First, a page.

TT: Mind and Body in Motion

JANE: Well, Alan, last time you promised to reveal all about your retirement plans.  I await revelation!

ALAN: Once we’ve moved house, the master plan kicks in. The first step is to get a dog. I’m sure the cats will have something to say about that, but I’m afraid they’ll just have to put up with it.

Lang may yer lum reek

Lang may yer lum reek

Partly I want a dog so that I will be forced to do some exercise by taking it for a walk. But mainly I want a dog simply because I want a dog. Unlike cats, dogs need company and I always felt that it would not be fair on the dog if I was away for long stretches of time at work – particularly since I used to travel a lot in my job. Sometimes I could be away from home for days and weeks at a time. I had a dog as a child, and I’ve always wanted another one. So a dog is high on the list of priorities.

JANE: Ah…  My cats and guinea pigs are completely spoiled by having me work at home.  If I leave for more than about three hours, I am greeted with worried looks and lots of clinging.  The situation is complicated because Jim works at home a couple days a week.  The animals are very indignant when he leaves.

Given how much more dependent they are by nature, I can’t imagine how a dog would react.  It would probably have a nervous breakdown if I left for more than five minutes.

So, you’re moved and you have a dog.  What next?

ALAN: I also want to indulge myself with some studying. All my life I’ve worked in a highly technical field and all my formal qualifications are in scientific and technical subjects. I’ve always read voraciously and widely outside those fields, but I’ve never formally studied things like history, philosophy, linguistics etc.: the so called “arts” subjects.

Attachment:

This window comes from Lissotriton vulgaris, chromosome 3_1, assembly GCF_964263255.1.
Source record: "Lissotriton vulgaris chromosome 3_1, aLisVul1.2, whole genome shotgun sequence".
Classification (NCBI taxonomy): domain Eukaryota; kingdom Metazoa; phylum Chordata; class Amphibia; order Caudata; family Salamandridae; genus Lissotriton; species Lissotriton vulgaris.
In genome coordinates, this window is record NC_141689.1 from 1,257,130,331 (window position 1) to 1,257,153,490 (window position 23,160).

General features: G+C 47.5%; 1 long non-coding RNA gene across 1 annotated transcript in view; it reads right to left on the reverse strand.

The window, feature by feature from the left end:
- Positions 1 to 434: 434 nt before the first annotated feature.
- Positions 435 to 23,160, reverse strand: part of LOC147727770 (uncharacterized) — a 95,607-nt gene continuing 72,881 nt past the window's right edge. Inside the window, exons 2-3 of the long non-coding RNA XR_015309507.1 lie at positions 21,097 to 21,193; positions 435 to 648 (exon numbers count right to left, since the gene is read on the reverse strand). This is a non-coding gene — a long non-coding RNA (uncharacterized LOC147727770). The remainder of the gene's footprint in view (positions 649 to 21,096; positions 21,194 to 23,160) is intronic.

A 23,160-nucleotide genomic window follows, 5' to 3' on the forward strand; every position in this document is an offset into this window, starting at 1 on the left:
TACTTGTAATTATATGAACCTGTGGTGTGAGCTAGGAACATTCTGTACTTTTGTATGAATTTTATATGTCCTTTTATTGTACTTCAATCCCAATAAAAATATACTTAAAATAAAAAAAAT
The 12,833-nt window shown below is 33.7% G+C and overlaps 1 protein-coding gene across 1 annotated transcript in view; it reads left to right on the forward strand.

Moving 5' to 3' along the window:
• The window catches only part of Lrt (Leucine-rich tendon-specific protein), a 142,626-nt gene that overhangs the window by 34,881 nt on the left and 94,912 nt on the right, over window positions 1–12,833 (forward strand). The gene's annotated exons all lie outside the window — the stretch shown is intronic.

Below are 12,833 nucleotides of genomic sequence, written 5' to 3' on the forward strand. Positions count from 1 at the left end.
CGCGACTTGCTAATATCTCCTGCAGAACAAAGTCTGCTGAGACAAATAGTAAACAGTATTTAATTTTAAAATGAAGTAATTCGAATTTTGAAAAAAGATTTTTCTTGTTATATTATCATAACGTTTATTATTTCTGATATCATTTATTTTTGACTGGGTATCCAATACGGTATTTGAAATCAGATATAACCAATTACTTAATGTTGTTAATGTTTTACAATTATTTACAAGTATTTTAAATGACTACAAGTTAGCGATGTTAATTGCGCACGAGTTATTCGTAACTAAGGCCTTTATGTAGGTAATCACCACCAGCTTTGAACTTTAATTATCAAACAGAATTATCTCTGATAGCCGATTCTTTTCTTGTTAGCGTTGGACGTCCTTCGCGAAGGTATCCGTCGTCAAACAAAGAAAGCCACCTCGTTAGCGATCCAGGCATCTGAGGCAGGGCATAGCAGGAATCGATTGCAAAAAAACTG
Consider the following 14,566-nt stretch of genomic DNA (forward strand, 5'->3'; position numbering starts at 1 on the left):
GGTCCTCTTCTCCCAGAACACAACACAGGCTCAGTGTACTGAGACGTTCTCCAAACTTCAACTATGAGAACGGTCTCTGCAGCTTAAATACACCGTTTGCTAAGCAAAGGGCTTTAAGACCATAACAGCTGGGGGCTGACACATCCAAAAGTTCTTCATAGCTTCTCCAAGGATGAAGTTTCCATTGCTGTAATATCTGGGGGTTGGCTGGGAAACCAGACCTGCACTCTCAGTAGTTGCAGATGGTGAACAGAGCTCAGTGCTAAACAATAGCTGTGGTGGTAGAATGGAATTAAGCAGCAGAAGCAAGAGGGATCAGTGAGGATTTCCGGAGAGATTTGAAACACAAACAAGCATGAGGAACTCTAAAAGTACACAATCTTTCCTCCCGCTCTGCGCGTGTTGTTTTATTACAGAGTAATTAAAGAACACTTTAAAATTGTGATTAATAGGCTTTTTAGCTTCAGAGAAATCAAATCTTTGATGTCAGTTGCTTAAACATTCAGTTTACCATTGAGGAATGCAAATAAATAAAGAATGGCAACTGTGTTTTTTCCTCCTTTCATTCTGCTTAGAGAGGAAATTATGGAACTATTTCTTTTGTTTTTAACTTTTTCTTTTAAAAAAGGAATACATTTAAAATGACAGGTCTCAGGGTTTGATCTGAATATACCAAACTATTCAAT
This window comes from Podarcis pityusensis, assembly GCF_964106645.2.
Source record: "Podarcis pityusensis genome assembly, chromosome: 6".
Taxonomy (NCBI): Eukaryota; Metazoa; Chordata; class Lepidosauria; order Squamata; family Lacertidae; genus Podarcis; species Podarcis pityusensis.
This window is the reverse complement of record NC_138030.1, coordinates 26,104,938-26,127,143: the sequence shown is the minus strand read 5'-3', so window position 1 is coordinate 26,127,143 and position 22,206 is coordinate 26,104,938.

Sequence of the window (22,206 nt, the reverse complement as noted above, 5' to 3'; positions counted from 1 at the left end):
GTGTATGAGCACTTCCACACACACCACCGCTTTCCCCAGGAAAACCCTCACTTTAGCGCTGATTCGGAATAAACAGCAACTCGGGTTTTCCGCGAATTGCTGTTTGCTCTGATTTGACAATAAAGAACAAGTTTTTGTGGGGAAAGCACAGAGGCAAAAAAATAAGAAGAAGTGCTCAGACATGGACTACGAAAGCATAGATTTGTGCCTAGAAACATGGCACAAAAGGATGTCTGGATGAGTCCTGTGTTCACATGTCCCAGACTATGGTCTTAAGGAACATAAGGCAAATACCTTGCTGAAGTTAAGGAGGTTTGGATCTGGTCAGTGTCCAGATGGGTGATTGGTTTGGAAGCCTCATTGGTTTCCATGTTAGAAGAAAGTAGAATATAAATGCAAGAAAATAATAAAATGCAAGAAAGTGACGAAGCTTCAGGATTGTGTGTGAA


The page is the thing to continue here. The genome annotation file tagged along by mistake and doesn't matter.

I’d really like to explore things like this in much more depth. Fortunately it’s easy to do that these days. There are a lot of free courses available on the internet. This is the decade of Massive Open Online Courses (MOOCs). I intend to take advantage of them and dive in with my eyes wide open in wonder.

JANE: That sounds like fun.   One thing I love about being a writer is that research and study is a constant – at least for me.  Although I’ve only been posting them for a short time now, I’m already getting comments on my Friday Fragments to the effect that I read “all over the place.”  Believe me, if I was including the shorter material – magazine articles, excerpts from various books and encyclopedias – you’d see the diversity even more.

ALAN: I don’t find that odd at all. I do the same thing. There are so many interesting subjects in the world!

JANE: So, what else are you planning on doing?

ALAN: I’d like to do a lot more writing as well. Maybe I’ll blow the dust off the dead novels I started and never finished…

JANE: Ah, hah!  Jim also has three novels he wrote that he never managed to sell.  Eventually, he focused in tightly on archeology but there’s one story in particular that he periodically discusses going back and re-writing when he retires.

Don’t tell me about your novel ideas, but you can bet that when you finish one, I’ll be first in line to read it!

ALAN: Of course, you are in quite a different situation from me. As far as I can tell, writers never retire, they just keep on writing forever. Old writers never die, they just live happily ever after, as it were. What are your future plans?

JANE: Well, for one, even if I had a “real” job, I’m pretty far away from retirement age, so what I might do really isn’t something I’ve thought about.

And, honestly, the issue is a whole lot more complicated than you seem to realize.  Basically, if writers want to keep selling, they need to keep writing and publishing.  I know of one writer (who shall remain nameless) who believed he had a solid enough following that his backlist would keep supporting him and he could retire.